Tooth and Claw is the latest title from Kurt Busiek, whose previous work on books such as Astro City and Marvels has been adored by fans across the world. With such a good reputation a lot was expected from Busiek’s newest offering, a book that he has described as a “big, sprawling fantasy series about animal people.” And yes, that probably is the easiest way of explaining the concept of Tooth and Claw. Our guide through this unusual world is Dunstan, a young dog who is soon to inherit some important responsibilities from his father – the trade-master of the seventeenth city. Meanwhile a sorceress named Gharta of Daiir (who just so happens to be a Warthog), is trying to stop magic from fading as it has been in recent times. Magic is a hugely important force in this world, and the results of its loss would be catastrophic. As a result, Gharta concludes it must be saved at any cost! Seeming as the last few sentences of this review talked about an important dog trade-master, and a warthog sorceress it shouldn’t surprise you too much to know that it took me a little while to wrap my head around this world that Busiek is building. He really throws you into this society at the deep end with minimal explanation and, while at first it seemed like the result would be the book crumbling under its own ambition, it actually ends up working very well indeed. It is true though that for the first few pages of this comic I felt overwhelmed by what was going on and thought that perhaps this book wasn’t for me. However if you too feel this way upon your first read, don’t be put off! While personally I don’t think Tooth and Claw makes a very good first impression, the further into the issue I got the more I began to really enjoy the tale being told.
Suffice to say, by the time I got to the final page I was sold and ready to sign up for issue two. The story of Tooth and Claw, while a bit wobbly at first, really grows into something very exciting in the duration of this issue. This all culminates in Gharta paying a huge price in order to keep magic alive, a price that also impacts Dunstan in a very big way. Not only this but the final few pages of this book offer intriguing glimpses of what is to come in this series, that should pique the interest of any fantasy fan.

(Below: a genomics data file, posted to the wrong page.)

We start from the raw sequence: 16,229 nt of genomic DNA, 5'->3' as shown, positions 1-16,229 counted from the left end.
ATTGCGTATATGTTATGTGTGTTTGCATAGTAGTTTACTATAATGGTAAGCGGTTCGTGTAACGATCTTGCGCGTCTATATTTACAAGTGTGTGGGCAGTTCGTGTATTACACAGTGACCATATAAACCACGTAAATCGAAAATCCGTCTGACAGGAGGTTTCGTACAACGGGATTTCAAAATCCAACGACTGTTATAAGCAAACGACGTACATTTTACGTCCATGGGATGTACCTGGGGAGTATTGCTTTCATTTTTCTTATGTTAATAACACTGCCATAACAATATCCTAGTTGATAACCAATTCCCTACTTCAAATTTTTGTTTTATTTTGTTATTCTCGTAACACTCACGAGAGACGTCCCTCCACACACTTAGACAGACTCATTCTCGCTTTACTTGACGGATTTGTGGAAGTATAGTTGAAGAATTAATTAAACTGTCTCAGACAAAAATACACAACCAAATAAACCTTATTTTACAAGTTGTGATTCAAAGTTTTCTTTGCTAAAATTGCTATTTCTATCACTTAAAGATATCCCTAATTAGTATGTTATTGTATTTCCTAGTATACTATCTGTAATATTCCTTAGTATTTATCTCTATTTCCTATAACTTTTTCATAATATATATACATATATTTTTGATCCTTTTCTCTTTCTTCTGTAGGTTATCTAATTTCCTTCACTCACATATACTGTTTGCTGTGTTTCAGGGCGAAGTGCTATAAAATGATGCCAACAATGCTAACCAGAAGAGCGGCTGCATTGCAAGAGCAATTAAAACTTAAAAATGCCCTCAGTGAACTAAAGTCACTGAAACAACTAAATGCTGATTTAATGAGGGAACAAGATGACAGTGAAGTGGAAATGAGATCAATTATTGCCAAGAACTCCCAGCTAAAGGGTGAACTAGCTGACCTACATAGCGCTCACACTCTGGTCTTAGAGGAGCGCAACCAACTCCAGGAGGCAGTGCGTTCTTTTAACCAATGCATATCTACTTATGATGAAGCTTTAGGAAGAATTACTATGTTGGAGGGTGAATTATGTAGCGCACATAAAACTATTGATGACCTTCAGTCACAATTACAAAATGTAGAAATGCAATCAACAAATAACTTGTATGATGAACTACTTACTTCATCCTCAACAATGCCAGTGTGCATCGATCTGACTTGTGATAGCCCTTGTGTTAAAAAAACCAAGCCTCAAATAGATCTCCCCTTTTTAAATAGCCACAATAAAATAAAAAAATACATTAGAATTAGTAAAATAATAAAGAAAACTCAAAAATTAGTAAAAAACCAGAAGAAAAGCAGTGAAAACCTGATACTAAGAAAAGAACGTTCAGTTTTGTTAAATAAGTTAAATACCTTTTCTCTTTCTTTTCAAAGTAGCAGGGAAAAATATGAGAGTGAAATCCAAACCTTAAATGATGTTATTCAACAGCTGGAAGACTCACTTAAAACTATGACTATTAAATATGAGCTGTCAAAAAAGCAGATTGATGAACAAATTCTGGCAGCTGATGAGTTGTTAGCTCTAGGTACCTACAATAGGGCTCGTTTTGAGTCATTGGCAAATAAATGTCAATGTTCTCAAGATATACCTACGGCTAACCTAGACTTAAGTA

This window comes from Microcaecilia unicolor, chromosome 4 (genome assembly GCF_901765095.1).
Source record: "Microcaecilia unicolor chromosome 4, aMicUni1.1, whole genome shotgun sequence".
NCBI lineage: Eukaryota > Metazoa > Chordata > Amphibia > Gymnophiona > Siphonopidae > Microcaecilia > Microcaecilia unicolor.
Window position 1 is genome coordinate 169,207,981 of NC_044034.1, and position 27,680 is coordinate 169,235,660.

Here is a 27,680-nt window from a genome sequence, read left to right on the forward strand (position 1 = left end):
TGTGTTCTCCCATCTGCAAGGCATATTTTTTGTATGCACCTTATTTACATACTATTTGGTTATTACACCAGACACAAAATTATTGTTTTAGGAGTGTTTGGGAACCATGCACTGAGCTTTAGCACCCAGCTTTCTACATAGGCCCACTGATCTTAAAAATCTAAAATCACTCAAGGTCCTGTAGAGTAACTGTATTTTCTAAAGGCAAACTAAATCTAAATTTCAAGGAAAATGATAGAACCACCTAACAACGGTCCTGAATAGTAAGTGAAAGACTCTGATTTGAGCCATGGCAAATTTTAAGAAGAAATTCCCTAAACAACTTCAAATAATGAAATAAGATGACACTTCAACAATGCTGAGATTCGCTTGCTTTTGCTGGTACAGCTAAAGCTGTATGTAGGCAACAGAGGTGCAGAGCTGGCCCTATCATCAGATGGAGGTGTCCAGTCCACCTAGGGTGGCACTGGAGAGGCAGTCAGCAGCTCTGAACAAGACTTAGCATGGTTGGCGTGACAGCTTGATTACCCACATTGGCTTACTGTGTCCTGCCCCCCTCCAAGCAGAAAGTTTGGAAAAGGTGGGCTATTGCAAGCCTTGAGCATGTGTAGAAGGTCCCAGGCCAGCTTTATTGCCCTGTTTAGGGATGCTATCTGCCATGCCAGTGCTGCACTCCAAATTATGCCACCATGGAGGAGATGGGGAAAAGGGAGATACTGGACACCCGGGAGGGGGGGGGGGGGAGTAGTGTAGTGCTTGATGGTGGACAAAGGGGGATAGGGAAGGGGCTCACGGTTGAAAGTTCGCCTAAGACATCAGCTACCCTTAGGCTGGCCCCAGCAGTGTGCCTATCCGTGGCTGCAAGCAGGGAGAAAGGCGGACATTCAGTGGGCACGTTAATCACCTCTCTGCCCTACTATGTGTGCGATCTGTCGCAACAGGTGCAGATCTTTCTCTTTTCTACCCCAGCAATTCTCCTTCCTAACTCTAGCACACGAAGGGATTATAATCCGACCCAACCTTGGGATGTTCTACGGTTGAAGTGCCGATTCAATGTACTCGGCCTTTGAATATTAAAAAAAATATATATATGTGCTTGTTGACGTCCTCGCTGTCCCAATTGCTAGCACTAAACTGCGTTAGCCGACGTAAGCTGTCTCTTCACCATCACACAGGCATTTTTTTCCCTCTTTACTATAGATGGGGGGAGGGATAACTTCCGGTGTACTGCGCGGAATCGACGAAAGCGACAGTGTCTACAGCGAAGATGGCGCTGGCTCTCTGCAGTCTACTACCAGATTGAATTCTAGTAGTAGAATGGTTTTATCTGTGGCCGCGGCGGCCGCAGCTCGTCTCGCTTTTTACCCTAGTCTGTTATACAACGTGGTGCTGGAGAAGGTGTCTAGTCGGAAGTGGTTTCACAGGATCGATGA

Of course a big part of Tooth and Claw’s success lies with artist Benjamin Dewey, who along with superstar colourist Jordie Bellaire brings Busiek’s bizarre world alive. The design of the characters and scenery of this book is wonderfully imaginative, and after a while it’s surprising how human these so-called “animal people” come across. By the end of this issue, against all odds, I felt invested in these characters and excited to see where this story will take them next.
To conclude, Tooth and Claw #1 is awesome. While the vast story that Busiek is telling at first seems a little too ambitious for its own good, the creases iron out by the end of the issue and what you’re left with is a very promising new title. After just one issue I feel attached to these characters and eager to see where Busiek takes them next. And if the great story and beautiful art aren’t enough to persuade you to pick this up, how about that it’s 44 ad-free pages for just $2.99? You owe it to yourself to give this book a try.
Writer: Kurt Busiek Artist: Benjamin Dewey Publisher: Image Comics Price: $2.99 Release Date: 11/05/14 Format: Print/Digital